The rest of this essay will bring this noise by examining a series of case studies involving active 1990s bands (My Bloody Valentine, Henry's Dress, The Flying Luttenbachers, The Ex, Boredoms, Godspeed You Black Emperor) who had a significant hand in deconstructing rock as it had been known since at least the late 1960's: some use instrument technology, some production and/or post-production effects, some simply the human voice, and some all of the above.7 What they all have in common is a quest for the essence of popular music in the gritty details of the mundane world around us. It is not so much the death of rock as its reconfiguration into a variety of noise(s).

My Bloody Valentine: sequencing bricolage in E

It's a harmony in my head

Whenever I'm in doubt about things I do
I listen to the high street wailing sounds in the queue
—Steve Diggle

Perhaps the prototypical 1990's noise band is My Bloody Valentine, which began life in the 1980's as an ethereally wispy indie pop band creating second-rate, Brian Wilsonesque melodies backed with jangly guitars very much in the vein of such C86 stalwarts as The Bodines, The Soup Dragons, The Mighty Lemon Drops, or The Close Lobsters. This version of My Bloody Valentine was perhaps best exemplified by the early single, "You Made Me Realize" to which we will return anon. Creation Records founder Alan McGee notes that he didn't like the early group, thinking they were a 'wimpy anorak band,' but a January 1987 live show surprised him: "I was shocked to find it was like an English Hüsker Dü' (Story)." With 1988's "Feed Me With Your Kiss," the band entered a new phase masking the still sweet harmonies behind a newfound Spectoresque wall of sound, a concept further developed by the Glider and Tremolo EP's. My Bloody Valentine in this era were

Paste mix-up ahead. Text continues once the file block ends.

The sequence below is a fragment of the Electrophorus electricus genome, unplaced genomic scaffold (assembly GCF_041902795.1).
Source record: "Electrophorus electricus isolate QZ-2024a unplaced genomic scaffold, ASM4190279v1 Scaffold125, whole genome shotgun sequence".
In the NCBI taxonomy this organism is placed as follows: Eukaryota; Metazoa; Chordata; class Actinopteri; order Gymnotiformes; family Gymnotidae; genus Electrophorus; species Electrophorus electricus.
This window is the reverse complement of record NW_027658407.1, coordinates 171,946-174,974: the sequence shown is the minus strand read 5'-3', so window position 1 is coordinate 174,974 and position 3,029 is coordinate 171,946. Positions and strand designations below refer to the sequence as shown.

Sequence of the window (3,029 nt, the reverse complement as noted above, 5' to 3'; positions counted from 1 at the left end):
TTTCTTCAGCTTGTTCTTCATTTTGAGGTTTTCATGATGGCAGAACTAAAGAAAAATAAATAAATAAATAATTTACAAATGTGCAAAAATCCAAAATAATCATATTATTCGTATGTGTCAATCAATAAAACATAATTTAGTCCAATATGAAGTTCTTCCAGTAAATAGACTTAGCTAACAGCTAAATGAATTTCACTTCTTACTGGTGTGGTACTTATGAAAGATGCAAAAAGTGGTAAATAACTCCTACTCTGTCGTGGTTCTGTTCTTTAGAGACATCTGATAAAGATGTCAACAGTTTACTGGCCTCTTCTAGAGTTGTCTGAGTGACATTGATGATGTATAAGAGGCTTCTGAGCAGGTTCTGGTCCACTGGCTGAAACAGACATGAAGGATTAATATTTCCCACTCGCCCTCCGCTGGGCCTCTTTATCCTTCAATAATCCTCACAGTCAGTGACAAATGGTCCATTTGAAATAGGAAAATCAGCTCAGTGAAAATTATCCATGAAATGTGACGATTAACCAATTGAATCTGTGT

developing a new and private lexicon of sounds and effects... They make the guitar sound like a windscreen shattering into a jackfrost pattern... My Bloody Valentine [were] remarkable for reconciling the two great pleasures in rock today, apparently at odds with each other: the masculine pleasure of the oppressive, spine-tingling arse-quake, and the feminine bliss of the border-dissolving, spine-melting oceanic wash. But then both are forms of surrender to sound. (Reynolds, 120–1)
In this context, Tremolo's "Honey Power" becomes the archetypal song, even though the feminine lyrics and the masculine riffage are not mixed, instead succeeding each other in turn, a kind of democratic daisy chain. For a more direct version of this uncanny mixture, one should especially watch the video of "Only Shallow" with Belinda Butcher's singing face montaged to wildly cavorting guitar and bass frets (Story). But our story really begins and ends with their 1991 masterpiece (and now, alas, clearly final album) Loveless and the legendary tour that followed.

My Bloody Valentine's (MBV) aural adventure Loveless cannot be fully comprehended without a nod towards other noisy arts/construction movements of the 1970's and '80's (like NY's no-wave scene and SF's Survival Research Labs built objects, industrial arts wargames spectacles). Furthermore, it is an extension of the band's own earlier reworking/feedbacking of classic Spector production effects and Wilsonesque lyrics in such tracks as Isn't Anything's 'Feed Me with Your Kiss,' where a hint of a melody wafts behind a veritable wall of guitar effects.8 But Loveless also suggests links to older musical traditions as well. Simon Reynolds and Joy Press "trace a thread that runs through Indonesian gamelan, Aboriginal didgeridoo music, Indian raga, Tibetan devotional music... John Cage... My Bloody Valentine, right up to ambient techno artists like the Aphex Twin" (p. 181). This tradition "shares a belief that minimal-is-maximal" (182). Shields himself specifically notes the liberating influence of 'techno and rap' which allow for new versions of sound structures and production mixes (Story).